Any amount of land often has areas which are higher up; even if only slightly.   Rabbits use any higher land to their benefit; they use it as a vantage point, especially if they stand on their back legs on it.  This helps them to survey the surroundings and look out for predators. The higher the ground, the further they can see and therefore, the more warning they get of approaching predators and, often, the calmer they can become.

 

Rabbits As Pets

Within captivity, whether as pets, lab animals or when farmed, most rabbits are confined to cages, hutches or pens for the majority of their lives. Even if they are not, they often only have a small proportion of the space of wild rabbits.

The lack of space can cause both physical and psychological problems and spur on fights between rabbits potentially causing the death of newborn bunnies.

 

Inadequate housing doesn’t just refer to the space provided, but also whatever is in (or importantly, not in) their cage which either doesn’t meet their requirements.

The outside of a rabbit warren

Pet rabbits have little control. They will only be let into bigger space if a human wants to and this may involve them being lifted, something which the majority of rabbits do not like. If possible, lifting should be avoided and therefore, a great compromise would be the attachment of a pen to their cage. This would reduce stress and, in some cases, it may be possible to give them continuous free access to a secure pen.

 

A lack of basic requirements may lead to something stereotypical behaviours. These are behaviours which animal do repeatedly and they do not have a normal function (an example eating is a behaviour which has a normal function).

Stereotypical behaviours include pacing around the cage or gnawing at the bars.

In order to ensure a rabbit can live as best as possible, there should be objects within their cages to replicate normal behaviours in the wild. I will explain this in more detail later on in this post.

 

How Big Should the Rabbits Cage Be?

The UK has guidelines for how big cages should be in labs, farms and those used for pet rabbits. These should not be seen as the ideal accommodation a rabbit should have but the very minimum and, if possible, a rabbit should have more space to ensure they remain healthy as possible.

 

As stated, the RSPCA guidelines suggest rabbits should be able to freely hop at least three times across the length of their cage and lay flat out across the width. Not only this but they should be able to stand straight up with their ears pricked and touching the top of the cage.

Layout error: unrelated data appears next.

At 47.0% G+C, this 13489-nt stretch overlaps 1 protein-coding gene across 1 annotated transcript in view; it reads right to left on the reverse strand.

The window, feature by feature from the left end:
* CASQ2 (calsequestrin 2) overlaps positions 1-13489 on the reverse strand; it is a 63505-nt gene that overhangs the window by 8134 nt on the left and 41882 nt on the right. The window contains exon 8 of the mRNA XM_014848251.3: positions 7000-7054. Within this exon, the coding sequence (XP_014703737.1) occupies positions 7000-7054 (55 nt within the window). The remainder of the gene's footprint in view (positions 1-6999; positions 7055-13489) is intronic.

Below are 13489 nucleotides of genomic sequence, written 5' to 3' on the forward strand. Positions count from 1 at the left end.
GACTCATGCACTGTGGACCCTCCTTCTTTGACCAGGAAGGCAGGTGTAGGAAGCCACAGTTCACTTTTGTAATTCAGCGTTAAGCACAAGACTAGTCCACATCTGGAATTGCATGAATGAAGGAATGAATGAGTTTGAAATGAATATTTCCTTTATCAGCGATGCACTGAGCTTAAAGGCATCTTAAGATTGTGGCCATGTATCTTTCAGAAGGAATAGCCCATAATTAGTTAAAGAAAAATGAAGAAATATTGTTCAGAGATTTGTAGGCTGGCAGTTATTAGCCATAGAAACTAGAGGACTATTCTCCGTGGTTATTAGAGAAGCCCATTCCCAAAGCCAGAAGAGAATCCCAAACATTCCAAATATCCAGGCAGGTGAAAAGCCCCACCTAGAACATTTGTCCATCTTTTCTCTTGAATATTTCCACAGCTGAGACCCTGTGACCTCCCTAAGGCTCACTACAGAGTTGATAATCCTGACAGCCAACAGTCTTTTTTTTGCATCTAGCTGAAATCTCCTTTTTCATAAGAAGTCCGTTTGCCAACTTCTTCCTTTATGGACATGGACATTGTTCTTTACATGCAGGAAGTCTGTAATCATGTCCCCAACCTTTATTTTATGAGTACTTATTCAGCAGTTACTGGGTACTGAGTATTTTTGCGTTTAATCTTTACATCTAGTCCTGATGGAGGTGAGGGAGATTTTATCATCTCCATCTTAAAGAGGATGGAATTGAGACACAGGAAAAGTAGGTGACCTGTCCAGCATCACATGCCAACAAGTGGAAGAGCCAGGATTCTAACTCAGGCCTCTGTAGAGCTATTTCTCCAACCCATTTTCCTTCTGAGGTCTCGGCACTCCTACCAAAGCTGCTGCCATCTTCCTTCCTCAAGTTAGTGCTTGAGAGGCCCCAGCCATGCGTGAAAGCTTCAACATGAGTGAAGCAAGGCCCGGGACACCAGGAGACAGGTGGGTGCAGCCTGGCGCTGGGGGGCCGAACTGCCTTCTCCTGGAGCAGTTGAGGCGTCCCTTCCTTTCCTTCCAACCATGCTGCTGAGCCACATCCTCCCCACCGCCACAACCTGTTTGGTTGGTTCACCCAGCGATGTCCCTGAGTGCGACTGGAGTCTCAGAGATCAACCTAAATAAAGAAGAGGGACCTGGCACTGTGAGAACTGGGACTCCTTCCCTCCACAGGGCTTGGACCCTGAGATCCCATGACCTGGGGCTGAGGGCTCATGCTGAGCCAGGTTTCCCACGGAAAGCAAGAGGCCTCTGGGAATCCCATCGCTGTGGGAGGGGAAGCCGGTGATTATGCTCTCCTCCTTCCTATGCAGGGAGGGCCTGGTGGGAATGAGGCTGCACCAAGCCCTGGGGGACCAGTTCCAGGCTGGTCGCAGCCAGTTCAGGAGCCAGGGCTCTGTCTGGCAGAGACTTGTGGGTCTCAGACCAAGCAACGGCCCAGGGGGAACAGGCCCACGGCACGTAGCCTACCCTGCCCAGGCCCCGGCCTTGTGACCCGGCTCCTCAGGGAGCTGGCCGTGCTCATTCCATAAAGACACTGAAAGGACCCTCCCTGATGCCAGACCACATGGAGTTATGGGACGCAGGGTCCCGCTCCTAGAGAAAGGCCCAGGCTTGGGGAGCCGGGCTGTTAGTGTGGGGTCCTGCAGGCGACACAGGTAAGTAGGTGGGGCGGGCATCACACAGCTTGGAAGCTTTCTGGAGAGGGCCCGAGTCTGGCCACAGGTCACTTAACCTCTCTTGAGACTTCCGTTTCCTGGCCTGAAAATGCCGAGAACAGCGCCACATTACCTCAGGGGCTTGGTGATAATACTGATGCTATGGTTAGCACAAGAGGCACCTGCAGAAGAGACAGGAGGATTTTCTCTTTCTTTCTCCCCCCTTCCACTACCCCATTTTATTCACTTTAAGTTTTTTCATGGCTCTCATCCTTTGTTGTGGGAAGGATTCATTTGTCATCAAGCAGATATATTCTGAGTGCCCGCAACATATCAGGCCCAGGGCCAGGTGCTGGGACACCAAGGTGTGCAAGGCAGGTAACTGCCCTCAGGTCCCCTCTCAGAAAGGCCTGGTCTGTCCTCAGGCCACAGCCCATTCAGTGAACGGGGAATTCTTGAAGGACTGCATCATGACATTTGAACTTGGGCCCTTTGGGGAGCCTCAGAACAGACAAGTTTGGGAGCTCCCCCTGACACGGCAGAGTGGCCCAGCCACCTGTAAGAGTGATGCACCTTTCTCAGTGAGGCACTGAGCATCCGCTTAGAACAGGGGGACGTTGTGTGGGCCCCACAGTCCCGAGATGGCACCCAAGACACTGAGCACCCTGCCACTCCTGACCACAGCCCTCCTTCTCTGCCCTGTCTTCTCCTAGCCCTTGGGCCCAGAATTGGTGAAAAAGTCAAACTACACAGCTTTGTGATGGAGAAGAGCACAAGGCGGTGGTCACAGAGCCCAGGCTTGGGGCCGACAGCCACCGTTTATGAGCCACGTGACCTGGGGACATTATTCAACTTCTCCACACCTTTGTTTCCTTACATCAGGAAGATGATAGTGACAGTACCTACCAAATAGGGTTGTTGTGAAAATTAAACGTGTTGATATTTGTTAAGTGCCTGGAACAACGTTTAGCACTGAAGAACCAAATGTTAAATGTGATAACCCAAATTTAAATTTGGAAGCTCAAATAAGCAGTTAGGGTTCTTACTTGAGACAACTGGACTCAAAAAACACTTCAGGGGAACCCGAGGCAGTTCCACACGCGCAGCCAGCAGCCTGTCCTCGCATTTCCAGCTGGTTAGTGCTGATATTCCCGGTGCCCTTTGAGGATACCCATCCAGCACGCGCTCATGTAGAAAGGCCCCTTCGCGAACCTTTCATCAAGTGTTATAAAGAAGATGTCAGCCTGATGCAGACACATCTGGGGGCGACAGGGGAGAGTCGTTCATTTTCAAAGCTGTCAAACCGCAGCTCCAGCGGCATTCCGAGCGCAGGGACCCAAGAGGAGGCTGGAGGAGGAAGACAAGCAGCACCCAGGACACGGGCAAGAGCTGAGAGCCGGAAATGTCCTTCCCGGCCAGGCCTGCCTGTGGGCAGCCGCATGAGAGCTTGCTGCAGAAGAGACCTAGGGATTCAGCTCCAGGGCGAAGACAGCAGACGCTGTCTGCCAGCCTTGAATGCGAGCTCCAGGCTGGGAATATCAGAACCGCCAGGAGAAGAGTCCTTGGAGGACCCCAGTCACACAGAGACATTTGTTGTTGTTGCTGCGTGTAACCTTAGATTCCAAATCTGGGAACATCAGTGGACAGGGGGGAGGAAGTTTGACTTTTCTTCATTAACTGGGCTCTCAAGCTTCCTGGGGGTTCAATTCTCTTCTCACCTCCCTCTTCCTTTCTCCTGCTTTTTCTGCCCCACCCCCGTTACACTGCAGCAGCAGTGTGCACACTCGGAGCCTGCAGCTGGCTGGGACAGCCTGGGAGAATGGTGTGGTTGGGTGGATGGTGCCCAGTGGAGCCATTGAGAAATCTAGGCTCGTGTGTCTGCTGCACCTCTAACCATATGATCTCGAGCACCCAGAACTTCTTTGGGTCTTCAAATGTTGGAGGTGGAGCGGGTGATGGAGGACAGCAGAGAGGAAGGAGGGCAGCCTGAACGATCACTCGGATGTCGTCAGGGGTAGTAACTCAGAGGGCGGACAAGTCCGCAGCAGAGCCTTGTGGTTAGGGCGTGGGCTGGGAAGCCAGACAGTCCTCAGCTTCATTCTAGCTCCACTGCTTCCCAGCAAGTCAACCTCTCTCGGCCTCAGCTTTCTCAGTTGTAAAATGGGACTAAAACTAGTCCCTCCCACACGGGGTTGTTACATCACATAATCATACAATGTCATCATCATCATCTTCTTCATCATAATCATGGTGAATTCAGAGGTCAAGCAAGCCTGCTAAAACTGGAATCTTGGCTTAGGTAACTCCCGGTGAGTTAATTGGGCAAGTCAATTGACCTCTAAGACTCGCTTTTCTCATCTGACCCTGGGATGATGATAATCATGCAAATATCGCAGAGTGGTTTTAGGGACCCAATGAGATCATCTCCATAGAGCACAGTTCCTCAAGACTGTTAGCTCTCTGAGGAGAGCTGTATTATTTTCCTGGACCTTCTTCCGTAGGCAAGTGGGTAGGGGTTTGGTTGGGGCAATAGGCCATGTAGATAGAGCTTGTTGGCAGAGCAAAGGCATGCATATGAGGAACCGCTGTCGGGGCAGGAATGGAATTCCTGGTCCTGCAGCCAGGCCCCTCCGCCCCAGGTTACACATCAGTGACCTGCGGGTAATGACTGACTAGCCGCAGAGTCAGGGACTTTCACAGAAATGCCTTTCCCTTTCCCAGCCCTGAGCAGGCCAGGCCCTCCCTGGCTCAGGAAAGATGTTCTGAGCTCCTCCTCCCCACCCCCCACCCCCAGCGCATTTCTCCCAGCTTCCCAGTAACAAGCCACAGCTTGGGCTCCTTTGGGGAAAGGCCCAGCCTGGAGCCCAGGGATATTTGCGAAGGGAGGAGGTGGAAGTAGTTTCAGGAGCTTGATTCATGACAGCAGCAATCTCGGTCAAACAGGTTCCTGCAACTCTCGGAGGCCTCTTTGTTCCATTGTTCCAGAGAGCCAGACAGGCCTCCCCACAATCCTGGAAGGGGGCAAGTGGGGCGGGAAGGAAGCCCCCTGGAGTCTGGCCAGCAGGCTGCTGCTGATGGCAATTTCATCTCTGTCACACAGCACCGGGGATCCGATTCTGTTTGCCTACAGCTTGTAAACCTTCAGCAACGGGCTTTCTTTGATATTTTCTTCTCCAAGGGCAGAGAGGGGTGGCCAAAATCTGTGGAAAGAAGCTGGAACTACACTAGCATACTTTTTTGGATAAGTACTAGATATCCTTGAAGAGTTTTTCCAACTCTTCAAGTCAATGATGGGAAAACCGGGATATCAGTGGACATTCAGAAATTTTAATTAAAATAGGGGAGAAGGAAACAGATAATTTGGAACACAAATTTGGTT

So, What Are the Measurements

For the average size rabbit, this equates to a cage being at least 1.8 m long and, 60 cm wide.

Large rabbits, who in some cases can hop 90 cm, their cage should be at very least 2.7m long and, 1m wide due to some rabbits reaching 0.9 m when laid out flat.

This is the not only space they need.

Rabbits need extensive time outside of their cage.

This can either be;

  • space dedicated to them within the house,
  • a space used for other things but is made safe rabbits to jump around (ie wires are moved out of the way from the rabbits),
  • or a pen which is often out in the garden.

These spaces should be larger than their cages and should be at least 2.4 m long and 1.2 m wide for small to medium rabbits.

Of course, large rabbits needed to be much bigger as a rabbit should be able to run freely within these pens.

Ideally, rabbits could have free access to large proportions of the house and/or the garden.

Though these rabbits have some good resources, like plenty of access to food and water and their hide, they have limited space and only few rabbits can go in/ on the hide at once

Both within pens and cages, rabbits need to be able to stand completely straight. This means, for the average size rabbit, this space should be at the very least 75 cm high and with larger rabbits, potentially 90+cm.

 

Apart from Space, What Do Rabbits Need?

Rabbits don’t just need water, food, hay and bedding, they also require other things to keep them busy and feeling secure.

Rabbits evolved to spend much of their time in dark small spaces so feel at ease with these.

These dark spaces help them feel safe from their surroundings by creating a barrier through which they can hide behind. Therefore, rabbits need something like a hut to go inside and either hide or sleep where neither they can see out and you cannot see in.

These dark spaces protect their eyes from any bright light. This is extremely important in albino breeds whereby even relatively low lightlevels may be too bright for them and could cause them to be unable to see their surroundings.

 

In the wild, rabbits spend quite a bit of their outdoor time watching for predators. They like to survey their surroundings so they feel like they can run from anything which may suddenly appear. Rabbits, therefore do not need their cage fully covered over or to be completely dark.